Andy had the Hazelnut Crusted Sand Dabs with charred Brussels sprouts, pumpkin gnocchi, cipollini onions, beurre blanc, arugula pesto, and balsamic glaze. We shared both entrées because they were equally fantastic. By the way, the chef could have put pesto, hazelnuts, or balsamic glaze on a shoe and I would probably eat it. #allmyfavoriteingredients!!
In closing, I’d like to tell you about two upcoming events at the Hofsas House Hotel! One is the hotel’s 70th birthday celebration on Monday, November 7th, at 10:00am.
The event will begin at with coffee and light bites from Paris Bakery, then at 10:15 there will be a ribbon cutting with the Carmel Chamber and a Champagne toast with birthday cake at 10:30. There will also be a property tour and history discussion of the hotel’s 70 years.
Additionally, there will be a raffle to win an overnight stay! To RSVP (required by November 1) to marci at chatterboxpublicrelations.com
The second event is a little closer to the holidays. On Saturday, December 3rd, the 5th Annual Fundraiser for The Carmel Library Foundation will be held. The event will be a Gingerbread House Making morning/afternoon for the family. Together, families can create a gingerbread house to take home and display throughout the holidays. Children will receive one gingerbread making kit, hot cider and a cookie for a $25 donation to the Carmel Library Foundation.
Adults that want to attend will receive a glass of wine of award winning Monterey County wines from Twisted Roots Winery and can enjoy a gourmet cheese and fruit and tray for a $10 donation to the Carmel Library Foundation. Additional glasses of wine can be purchased for a $5.00 donation to the Carmel Library Foundation. (The $10 donation for adults does not include decorating a gingerbread house.)
There will be two sessions and you can sign up for 10:30 a.m. or 1:30 p.m.
Cost: $25 per child and $10 per adult (Adult does not include decorating a gingerbread house. The cost to decorate a gingerbread house is $25. All proceeds benefit The Carmel Public Library Foundation.)
Call Carrie at the Hofsas House (831) 624-2745 to make a reservation.
I’d like to extend my gratitude to the Hofsas House Hotel for hosting us during our stay in Carmel and being a direct ambassador to the 5th Avenue Deli and the Beach House at Lovers Point during our stay. Happy birthday to Hofsas House Hotel and happy 100th birthday, Carmel!!
A few weeks ago, Andy and I were invited on a press trip to introduce us to the wineries of Yolo County and a beautiful inn in Winters. We were able to join the group at the lunch stop and for a few wineries afterward. Following our experience that day, I’m excited to share some photos and videos I took as well as some of what I learned. Though Yolo County has been overlooked, it is a definite destination for food, wine, and beer lovers.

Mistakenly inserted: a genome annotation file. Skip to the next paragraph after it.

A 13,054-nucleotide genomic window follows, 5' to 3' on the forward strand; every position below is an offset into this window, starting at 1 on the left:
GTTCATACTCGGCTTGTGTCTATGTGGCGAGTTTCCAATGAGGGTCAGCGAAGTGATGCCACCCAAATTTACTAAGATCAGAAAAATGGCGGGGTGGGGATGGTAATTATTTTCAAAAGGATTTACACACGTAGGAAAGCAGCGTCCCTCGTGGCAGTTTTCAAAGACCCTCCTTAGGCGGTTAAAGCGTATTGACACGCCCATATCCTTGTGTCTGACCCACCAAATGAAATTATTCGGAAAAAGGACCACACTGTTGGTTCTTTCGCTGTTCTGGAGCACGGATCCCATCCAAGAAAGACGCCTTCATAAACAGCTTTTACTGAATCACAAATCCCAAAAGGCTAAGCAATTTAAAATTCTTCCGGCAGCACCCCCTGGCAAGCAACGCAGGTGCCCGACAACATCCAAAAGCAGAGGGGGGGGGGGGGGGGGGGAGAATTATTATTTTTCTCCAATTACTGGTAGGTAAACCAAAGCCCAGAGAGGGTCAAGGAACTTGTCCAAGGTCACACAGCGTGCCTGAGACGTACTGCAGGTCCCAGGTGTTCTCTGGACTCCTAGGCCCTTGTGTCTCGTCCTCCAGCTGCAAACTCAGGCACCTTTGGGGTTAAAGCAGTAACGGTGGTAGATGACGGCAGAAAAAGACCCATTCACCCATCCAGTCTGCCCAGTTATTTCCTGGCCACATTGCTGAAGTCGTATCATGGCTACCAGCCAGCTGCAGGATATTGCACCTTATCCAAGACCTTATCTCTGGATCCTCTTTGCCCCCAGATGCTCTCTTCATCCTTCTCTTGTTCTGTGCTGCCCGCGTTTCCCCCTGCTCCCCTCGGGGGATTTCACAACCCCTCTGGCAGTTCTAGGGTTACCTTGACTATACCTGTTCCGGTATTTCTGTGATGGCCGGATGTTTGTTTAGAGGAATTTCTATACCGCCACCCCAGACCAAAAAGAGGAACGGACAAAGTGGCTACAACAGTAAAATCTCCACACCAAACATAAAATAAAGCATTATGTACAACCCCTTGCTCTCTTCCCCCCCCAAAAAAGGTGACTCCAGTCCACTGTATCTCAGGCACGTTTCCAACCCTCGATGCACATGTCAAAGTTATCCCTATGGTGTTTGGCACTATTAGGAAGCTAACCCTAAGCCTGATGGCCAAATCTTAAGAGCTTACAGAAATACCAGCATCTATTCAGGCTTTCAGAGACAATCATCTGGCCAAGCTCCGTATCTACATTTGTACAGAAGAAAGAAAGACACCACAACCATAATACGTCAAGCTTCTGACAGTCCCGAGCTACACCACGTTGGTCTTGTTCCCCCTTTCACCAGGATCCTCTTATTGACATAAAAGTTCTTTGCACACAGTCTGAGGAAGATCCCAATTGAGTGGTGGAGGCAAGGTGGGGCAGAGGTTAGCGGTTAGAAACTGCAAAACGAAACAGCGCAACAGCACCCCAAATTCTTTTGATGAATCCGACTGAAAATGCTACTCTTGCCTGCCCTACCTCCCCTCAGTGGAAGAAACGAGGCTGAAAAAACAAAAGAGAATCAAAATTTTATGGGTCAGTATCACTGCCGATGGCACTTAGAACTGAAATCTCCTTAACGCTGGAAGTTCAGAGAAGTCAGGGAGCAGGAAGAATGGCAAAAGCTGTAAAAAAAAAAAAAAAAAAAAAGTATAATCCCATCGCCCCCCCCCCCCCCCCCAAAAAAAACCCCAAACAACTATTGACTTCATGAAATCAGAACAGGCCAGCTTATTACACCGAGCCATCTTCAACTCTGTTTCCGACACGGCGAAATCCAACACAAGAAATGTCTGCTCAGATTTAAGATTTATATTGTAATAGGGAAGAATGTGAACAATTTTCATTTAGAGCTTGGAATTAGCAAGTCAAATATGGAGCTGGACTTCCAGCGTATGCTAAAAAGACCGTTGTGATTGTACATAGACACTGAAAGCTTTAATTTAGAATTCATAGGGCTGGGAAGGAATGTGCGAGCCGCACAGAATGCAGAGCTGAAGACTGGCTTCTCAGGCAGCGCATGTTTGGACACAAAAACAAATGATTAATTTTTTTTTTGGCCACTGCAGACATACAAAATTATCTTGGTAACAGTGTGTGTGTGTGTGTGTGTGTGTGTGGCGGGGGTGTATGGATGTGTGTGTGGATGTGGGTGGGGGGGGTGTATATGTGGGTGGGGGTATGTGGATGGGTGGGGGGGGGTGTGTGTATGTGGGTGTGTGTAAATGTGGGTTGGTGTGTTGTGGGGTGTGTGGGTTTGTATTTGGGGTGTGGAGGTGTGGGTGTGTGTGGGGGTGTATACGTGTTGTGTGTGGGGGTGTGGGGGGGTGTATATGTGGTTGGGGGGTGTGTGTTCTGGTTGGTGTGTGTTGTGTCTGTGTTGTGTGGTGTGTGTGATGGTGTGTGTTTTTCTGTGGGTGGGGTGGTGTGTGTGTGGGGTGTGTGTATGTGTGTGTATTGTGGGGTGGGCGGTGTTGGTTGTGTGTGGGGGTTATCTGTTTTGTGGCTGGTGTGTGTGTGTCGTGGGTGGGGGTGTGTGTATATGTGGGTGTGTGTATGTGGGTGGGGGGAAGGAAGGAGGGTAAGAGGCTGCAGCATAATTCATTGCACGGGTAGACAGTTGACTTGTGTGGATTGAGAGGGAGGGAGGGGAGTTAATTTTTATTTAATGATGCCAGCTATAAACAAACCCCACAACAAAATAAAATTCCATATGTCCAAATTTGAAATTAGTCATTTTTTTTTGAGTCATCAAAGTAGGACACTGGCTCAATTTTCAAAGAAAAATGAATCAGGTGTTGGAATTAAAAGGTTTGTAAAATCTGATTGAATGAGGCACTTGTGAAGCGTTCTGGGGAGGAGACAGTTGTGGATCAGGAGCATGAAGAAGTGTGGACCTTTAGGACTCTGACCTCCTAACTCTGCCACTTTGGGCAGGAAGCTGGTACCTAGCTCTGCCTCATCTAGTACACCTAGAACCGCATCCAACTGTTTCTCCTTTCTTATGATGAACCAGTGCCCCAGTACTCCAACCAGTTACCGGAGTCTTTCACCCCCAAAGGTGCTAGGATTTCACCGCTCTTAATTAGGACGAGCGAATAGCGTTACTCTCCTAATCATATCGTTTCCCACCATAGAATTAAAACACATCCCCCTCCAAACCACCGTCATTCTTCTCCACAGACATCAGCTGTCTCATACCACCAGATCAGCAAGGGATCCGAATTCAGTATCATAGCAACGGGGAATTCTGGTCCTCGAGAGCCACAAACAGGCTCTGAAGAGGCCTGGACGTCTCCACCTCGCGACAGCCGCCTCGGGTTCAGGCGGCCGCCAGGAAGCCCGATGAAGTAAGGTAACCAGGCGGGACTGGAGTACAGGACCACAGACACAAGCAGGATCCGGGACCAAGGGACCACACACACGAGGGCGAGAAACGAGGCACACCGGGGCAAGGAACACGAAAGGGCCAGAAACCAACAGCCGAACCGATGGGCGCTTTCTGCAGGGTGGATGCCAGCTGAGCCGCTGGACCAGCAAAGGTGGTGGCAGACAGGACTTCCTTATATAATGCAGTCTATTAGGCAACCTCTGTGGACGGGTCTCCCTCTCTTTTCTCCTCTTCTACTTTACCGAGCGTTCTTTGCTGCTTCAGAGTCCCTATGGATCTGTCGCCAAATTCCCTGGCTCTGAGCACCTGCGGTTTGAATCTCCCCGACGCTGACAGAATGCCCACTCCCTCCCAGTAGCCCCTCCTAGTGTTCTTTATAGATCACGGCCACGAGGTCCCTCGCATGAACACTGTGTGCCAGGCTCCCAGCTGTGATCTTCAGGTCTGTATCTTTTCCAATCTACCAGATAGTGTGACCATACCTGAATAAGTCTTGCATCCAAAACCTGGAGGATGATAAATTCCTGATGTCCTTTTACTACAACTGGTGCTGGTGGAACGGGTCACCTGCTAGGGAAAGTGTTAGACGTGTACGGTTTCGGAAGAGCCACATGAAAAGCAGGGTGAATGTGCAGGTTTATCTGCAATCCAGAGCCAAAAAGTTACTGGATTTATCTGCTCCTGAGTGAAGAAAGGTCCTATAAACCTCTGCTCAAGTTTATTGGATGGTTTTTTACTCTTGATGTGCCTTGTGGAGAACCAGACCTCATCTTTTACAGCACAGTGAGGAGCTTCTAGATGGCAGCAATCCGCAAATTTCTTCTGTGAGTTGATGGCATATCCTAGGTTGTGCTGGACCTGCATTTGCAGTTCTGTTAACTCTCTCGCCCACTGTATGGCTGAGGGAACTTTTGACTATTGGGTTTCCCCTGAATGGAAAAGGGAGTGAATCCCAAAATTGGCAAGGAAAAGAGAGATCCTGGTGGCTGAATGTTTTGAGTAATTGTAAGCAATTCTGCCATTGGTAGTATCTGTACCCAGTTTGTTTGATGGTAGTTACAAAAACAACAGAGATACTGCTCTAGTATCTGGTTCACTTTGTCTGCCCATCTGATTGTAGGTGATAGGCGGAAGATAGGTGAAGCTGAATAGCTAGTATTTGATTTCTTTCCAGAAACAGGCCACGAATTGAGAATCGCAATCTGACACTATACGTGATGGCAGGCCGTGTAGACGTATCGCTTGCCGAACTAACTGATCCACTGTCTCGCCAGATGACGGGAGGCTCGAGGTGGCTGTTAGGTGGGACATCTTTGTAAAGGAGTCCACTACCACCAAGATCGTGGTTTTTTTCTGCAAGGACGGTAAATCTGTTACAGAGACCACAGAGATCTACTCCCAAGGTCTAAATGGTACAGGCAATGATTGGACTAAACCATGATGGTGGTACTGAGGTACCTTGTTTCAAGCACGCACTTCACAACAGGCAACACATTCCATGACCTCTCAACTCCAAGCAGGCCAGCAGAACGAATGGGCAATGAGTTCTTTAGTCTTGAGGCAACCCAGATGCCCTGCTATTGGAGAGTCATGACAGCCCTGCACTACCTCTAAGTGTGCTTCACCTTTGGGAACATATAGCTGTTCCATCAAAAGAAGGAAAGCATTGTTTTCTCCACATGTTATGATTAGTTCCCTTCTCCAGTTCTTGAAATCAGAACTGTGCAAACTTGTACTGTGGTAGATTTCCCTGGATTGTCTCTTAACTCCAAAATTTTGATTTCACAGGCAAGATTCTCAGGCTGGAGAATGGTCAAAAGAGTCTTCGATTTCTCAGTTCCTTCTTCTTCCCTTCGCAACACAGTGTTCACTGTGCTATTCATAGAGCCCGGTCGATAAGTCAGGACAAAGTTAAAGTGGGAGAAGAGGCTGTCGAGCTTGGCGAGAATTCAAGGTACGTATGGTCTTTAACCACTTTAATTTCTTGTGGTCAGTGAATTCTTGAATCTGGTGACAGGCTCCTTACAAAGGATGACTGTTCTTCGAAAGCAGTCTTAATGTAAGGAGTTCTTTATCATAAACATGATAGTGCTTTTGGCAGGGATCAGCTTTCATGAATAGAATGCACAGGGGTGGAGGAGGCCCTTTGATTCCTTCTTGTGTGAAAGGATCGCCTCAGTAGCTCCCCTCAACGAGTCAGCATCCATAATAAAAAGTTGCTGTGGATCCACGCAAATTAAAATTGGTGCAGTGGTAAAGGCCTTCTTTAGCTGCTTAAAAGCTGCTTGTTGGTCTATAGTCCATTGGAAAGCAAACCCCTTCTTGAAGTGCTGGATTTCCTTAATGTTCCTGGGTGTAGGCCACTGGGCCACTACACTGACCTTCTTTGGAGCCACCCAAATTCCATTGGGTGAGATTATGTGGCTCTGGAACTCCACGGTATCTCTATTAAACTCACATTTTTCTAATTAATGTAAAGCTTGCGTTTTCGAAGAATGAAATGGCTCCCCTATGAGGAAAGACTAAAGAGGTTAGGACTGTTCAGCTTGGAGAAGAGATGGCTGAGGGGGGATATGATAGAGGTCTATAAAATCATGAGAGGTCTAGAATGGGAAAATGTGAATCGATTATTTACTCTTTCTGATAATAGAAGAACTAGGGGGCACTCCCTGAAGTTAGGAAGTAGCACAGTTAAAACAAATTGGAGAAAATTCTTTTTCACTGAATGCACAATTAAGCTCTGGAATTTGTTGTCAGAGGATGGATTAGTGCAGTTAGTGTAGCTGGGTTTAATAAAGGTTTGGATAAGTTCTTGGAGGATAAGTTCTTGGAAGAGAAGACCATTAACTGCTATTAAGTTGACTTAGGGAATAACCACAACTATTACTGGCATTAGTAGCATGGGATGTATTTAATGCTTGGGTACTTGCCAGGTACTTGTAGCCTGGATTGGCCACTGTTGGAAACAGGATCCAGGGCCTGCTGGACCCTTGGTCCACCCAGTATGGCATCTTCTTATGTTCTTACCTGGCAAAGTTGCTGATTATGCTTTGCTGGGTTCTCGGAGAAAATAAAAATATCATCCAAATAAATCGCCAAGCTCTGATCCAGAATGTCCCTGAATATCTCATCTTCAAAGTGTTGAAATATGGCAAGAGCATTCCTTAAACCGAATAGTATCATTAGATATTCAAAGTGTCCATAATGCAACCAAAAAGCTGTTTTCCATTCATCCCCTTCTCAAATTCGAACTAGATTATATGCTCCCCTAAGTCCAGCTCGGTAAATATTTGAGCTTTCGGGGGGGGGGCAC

The Visit Yolo tourism group consists of Woodland, Davis, Winters, Capay Valley, and Clarksburg. Our visit focused on Capay Valley (Brooks) and Winters and began at Park Winters, a historic boutique inn and restaurant located in a Victorian home, surrounded by gardens and farmland.
We were invited to walk around the property at Park Winters, and I was able to capture many images of the grounds before our special 4-course lunch (orchestrated by onsite Chef Scott Ostrander) was served.
Before I describe the meal we enjoyed, here’s some of the backstory of Park Winters: The property (with a mansion built in 1865 by Yolo County pioneer George Washington Scott) was bought in 2011 by Rafael Galiano and John Martin. They opened the Inn at Park Winters as an event venue and bed and breakfast in 2012. Since 2011, Galiano and Martin have spent 3.3 million renovating the property, the water tower (that is now the “tower suite”), and building a saltwater pool and spa. They also built an event barn equipped with a professional kitchen where the stunning five course prix-fixe menu by Chef Ostrander is created.
I was lucky enough to get a peek behind the scenes at the making of our media lunch and the care and precision that went into plating each course. Yes, there were tweezers involved. I took some video of cooks taking pride in each plate.
Chef Ostrander came out to explain the menu and to meet the journalists he had not previously met inside the kitchen.The Chef is quoted on the Park Winters website as saying, “To me, farm-to-fork is really about utilizing farms and everything they have to offer. If it is tomatoes, that’s fine, but if its tomatoes, apricots, basil, spinach… even better. There is a comfort in knowing that the food you are eating came from just one place. Hopefully not too far away.” It’s a match made in heaven for the Chef and the onsite organic garden at Park Winters. His culinary team also includes Paul DiPierro (Chef de Cuisine) and Taylor Lovelace (Sous Chef).
I was delighted to see a bottle of one of my favorite local Chardonnays on the table, The Arsonist Chardonnay, made by Matchbook Wine Company.